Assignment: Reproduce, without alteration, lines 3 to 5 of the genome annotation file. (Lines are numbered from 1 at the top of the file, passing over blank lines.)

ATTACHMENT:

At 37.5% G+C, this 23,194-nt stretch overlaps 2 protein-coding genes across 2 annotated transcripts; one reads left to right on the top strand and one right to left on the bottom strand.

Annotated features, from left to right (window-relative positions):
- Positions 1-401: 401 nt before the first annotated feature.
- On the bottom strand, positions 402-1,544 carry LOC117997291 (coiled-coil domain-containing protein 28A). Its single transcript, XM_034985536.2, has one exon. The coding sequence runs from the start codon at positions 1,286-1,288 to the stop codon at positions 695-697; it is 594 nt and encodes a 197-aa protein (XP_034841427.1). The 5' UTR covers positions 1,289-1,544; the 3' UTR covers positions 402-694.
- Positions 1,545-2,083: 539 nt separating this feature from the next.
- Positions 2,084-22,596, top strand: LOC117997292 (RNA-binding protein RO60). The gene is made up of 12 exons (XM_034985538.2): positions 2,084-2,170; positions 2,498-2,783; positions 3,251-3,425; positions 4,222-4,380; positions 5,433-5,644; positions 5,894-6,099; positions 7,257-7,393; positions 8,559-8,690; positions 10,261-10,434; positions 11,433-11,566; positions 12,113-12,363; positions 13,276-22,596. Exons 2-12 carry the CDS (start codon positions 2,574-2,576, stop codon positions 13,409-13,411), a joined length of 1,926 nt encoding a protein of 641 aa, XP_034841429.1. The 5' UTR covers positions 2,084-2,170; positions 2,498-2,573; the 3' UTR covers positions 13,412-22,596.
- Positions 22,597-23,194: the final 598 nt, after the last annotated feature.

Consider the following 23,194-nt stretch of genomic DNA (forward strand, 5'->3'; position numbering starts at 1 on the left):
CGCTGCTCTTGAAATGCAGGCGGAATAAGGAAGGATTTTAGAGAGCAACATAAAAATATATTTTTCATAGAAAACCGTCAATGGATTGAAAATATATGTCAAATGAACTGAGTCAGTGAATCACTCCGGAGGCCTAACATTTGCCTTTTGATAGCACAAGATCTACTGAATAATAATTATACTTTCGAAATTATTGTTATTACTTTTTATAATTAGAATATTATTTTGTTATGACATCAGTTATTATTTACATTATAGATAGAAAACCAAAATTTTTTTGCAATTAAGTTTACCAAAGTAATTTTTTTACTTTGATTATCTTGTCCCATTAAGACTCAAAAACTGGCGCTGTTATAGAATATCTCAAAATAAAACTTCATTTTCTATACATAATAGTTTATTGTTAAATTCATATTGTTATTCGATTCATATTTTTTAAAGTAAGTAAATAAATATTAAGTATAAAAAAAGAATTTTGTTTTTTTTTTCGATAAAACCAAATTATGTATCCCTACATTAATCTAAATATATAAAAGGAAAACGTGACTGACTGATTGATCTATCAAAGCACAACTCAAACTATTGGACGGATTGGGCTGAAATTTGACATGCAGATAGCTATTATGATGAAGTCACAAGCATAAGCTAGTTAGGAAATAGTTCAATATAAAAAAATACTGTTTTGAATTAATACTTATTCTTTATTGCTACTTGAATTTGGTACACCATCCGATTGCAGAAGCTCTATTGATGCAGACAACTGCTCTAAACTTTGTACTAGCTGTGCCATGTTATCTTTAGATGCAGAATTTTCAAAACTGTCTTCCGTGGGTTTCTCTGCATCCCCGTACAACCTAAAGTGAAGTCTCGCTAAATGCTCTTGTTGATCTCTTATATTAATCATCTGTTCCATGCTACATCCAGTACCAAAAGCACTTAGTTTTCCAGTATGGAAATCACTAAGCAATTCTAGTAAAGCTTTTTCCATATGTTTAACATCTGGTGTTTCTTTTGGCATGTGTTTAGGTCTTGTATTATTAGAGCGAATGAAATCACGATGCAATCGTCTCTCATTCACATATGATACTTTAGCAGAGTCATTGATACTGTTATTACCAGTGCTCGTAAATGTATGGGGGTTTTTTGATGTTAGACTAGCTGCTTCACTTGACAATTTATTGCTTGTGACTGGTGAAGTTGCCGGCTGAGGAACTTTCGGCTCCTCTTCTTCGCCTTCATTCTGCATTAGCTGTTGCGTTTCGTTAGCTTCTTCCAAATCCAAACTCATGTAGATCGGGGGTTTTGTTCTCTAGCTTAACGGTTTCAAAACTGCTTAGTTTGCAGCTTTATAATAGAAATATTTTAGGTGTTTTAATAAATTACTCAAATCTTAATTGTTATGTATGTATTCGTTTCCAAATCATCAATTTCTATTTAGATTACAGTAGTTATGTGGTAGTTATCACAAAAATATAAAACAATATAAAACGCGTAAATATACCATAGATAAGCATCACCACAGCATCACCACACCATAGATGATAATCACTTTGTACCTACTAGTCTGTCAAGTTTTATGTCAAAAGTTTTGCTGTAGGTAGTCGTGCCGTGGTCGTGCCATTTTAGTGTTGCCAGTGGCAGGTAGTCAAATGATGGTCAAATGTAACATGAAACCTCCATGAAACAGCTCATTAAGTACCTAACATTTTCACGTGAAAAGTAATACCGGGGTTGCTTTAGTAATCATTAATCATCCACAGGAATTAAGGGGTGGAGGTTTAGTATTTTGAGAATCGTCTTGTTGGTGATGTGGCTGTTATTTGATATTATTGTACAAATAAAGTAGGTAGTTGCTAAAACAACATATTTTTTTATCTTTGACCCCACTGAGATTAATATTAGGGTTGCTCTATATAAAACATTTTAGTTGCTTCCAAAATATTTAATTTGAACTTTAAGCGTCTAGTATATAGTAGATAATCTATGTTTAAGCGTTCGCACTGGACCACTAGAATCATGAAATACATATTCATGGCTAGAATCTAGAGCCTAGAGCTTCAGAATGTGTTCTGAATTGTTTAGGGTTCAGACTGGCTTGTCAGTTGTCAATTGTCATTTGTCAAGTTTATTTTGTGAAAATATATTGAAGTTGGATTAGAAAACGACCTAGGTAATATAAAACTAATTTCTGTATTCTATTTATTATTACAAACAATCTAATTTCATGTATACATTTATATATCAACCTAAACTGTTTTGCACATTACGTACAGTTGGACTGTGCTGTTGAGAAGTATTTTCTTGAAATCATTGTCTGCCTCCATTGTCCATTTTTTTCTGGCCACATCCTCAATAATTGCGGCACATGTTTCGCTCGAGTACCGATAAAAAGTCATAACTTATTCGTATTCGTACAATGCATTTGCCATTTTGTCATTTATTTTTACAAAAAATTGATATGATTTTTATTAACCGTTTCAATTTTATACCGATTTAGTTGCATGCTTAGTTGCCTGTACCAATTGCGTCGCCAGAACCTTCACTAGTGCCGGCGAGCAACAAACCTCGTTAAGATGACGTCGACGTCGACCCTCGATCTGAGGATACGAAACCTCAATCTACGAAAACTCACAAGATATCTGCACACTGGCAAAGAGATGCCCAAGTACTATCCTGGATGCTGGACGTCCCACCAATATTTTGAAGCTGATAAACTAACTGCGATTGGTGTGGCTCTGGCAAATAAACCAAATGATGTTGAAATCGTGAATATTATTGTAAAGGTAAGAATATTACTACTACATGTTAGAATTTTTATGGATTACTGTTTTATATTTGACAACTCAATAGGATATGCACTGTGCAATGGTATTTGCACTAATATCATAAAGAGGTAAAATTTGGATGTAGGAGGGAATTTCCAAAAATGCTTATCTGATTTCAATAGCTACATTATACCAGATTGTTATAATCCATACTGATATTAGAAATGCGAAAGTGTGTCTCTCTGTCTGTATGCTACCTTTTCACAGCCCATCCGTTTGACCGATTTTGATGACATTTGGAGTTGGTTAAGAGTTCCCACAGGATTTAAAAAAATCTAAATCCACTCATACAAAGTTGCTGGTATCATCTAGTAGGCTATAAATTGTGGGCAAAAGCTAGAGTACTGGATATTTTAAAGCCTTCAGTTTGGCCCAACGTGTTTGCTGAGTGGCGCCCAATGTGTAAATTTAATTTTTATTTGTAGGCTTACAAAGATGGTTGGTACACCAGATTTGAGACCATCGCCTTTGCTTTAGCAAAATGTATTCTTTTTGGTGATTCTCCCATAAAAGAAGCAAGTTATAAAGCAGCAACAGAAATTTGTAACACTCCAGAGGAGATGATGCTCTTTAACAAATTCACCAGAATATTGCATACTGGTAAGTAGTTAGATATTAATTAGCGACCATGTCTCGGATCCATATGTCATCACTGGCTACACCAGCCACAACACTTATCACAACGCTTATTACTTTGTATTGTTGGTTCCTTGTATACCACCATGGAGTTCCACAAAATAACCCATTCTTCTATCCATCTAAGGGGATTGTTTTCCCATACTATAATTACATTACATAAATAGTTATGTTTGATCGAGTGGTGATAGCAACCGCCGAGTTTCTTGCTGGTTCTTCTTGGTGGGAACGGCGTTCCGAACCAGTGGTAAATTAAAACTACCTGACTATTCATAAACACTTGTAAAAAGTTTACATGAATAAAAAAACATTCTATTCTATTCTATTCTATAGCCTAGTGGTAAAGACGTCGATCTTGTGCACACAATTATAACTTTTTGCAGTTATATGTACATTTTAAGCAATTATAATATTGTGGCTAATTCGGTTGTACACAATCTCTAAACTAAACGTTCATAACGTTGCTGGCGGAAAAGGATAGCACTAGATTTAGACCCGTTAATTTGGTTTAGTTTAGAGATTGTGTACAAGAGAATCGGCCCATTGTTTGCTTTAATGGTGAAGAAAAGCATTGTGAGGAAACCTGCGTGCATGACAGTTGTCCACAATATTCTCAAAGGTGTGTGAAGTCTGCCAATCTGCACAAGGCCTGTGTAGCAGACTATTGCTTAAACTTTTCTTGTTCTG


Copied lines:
- Positions 1-401: 401 nt before the first annotated feature.
- On the bottom strand, positions 402-1,544 carry LOC117997291 (coiled-coil domain-containing protein 28A). Its single transcript, XM_034985536.2, has one exon. The coding sequence runs from the start codon at positions 1,286-1,288 to the stop codon at positions 695-697; it is 594 nt and encodes a 197-aa protein (XP_034841427.1). The 5' UTR covers positions 1,289-1,544; the 3' UTR covers positions 402-694.
- Positions 1,545-2,083: 539 nt separating this feature from the next.